Was I cacking it? No. Was I rising to the bait? No. Did I hear them all out calmly before returning salvo? Too right I fecking did.

20 minutes of laying it on the line, calmly but firmly. Explaining that some of the requirements were unachievable, too esoteric and not needed. Advising on business contingency, workarounds, likely scenarios the whole ball of wax.

The return salvo was from the head of IT, who kept on saying "I just don't see why it's this difficult?". The sucker punch from suity was then delivered, apparently I raised my voice several decibels and thrust a finger in his face saying "don't get complacent!" and he backed right down.

Got an extension to 1st November, and the team I asked for!!! The Bob's don't get this one, I do, and I managed to get another contractor an extension into the bargain as I demanded I needed him!!

Is this not the stuff of CUK? Am I not a hero? Is this not the day that MF, Spod et al rub their eyes in disbelief, and then begrudglingly cough, 'err, well done I spose, welcome to the real contractors league'??

:D

Data Migration is nothing to get excited about. That *is* usually done by Bobs from what I see.
How is it hard? Understand the data model on the left, understand the one on the right (you probably have guidance from an SME for this anyway), extract, transform and load. Just make sure you have several dry runs of the migration leading up to production migration. And sort out your reconciliation process. It's not rocket science is it.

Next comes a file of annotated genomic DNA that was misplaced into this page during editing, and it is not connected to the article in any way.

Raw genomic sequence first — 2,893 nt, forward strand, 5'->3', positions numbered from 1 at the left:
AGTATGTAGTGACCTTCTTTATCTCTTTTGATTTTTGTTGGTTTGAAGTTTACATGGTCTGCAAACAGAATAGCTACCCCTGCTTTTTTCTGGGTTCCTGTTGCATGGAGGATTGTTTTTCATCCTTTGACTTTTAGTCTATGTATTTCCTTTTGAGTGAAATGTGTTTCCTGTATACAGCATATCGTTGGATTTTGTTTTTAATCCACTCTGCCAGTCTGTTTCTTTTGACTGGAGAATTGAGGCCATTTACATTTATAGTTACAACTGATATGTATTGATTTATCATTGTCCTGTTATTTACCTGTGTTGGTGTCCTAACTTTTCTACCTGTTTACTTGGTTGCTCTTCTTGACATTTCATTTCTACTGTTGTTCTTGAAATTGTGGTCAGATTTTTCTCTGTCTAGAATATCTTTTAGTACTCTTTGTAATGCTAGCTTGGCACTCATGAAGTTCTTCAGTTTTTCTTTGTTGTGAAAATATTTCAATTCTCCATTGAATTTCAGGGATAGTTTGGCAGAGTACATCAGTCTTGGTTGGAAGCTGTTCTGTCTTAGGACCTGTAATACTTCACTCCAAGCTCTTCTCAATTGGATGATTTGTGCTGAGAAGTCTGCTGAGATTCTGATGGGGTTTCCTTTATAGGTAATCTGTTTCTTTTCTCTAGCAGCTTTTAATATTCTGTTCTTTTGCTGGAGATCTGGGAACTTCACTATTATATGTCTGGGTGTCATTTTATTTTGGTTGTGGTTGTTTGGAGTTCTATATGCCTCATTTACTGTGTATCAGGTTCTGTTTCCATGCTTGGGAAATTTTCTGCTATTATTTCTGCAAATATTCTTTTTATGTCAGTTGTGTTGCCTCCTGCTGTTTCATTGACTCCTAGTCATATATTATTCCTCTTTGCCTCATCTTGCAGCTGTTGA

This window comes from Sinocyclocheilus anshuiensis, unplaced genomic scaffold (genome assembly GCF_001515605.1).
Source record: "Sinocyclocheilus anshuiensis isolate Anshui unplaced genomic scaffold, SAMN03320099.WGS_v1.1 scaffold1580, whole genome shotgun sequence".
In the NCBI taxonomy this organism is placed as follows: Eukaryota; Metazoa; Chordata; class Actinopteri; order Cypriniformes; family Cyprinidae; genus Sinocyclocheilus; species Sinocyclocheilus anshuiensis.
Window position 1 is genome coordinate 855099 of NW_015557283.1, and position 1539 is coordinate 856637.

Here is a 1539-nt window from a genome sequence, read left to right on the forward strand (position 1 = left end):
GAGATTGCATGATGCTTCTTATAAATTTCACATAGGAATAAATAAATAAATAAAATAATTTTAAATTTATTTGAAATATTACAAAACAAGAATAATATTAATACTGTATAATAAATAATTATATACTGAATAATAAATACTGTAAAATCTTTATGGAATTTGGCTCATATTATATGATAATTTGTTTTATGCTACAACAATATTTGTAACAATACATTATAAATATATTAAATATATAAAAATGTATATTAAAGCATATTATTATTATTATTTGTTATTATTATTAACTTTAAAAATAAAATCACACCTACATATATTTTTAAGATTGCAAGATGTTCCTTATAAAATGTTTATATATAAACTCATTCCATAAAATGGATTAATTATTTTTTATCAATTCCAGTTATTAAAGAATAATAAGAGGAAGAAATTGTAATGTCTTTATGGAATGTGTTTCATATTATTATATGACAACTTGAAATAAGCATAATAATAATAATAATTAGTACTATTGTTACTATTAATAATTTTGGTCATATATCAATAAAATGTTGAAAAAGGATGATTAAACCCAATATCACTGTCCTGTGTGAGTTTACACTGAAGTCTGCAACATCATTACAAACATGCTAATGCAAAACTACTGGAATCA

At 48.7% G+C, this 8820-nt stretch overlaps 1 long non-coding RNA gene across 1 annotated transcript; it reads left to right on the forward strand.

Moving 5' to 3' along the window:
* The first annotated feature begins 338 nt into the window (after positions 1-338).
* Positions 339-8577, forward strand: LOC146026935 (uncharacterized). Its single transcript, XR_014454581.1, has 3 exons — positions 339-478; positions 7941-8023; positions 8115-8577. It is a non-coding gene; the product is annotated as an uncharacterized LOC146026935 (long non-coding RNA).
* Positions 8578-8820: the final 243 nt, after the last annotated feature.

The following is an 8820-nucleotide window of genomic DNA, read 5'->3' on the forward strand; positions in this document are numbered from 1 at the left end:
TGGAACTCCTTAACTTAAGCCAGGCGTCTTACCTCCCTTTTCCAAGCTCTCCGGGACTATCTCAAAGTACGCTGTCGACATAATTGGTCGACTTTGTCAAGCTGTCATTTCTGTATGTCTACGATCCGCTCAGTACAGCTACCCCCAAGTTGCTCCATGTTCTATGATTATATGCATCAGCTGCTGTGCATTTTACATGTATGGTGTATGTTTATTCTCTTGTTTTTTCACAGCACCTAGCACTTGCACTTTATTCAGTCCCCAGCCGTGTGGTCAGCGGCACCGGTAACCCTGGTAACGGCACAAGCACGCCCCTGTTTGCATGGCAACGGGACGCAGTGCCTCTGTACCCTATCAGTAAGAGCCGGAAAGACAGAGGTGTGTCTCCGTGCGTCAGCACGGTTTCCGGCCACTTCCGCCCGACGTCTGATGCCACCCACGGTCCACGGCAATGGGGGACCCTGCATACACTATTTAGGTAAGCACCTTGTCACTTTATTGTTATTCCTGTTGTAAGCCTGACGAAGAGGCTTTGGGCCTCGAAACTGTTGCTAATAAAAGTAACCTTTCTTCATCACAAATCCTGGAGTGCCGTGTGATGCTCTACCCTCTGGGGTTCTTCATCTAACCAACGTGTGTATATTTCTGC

eek
9th August 2012, 06:24
Data Migration is nothing to get excited about. That *is* usually done by Bobs from what I see.
How is it hard? Understand the data model on the left, understand the one on the right (you probably have guidance from an SME for this anyway), extract, transform and load. Just make sure you have several dry runs of the migration leading up to production migration. And sort out your reconciliation process. It's not rocket science is it.

Its not rocket science but it requires attention to detail and documented data schemas on both sides of the system. Granted Bob may be able to do it but unless its all documented its a world of pain mainly because people don't realise how complex it may be and the consequences of what happens if it goes wrong.

MarillionFan
9th August 2012, 06:27
Its not rocket science but it requires attention to detail and documented data schemas on both sides of the system. Granted Bob may be able to do it but unless its all documented its a world of pain mainly because people don't realise how complex it may be and the consequences of what happens if it goes wrong.

Data migration is a piece of piss. Of course every system I've ever seen that has moved it's data has made it useless for reporting or business intelligence, but then again what the **** does anyone in IT know about adding value to data. :eyes

aussielong
9th August 2012, 06:31
Its not rocket science but it requires attention to detail and documented data schemas on both sides of the system. Granted Bob may be able to do it but unless its all documented its a world of pain mainly because people don't realise how complex it may be and the consequences of what happens if it goes wrong.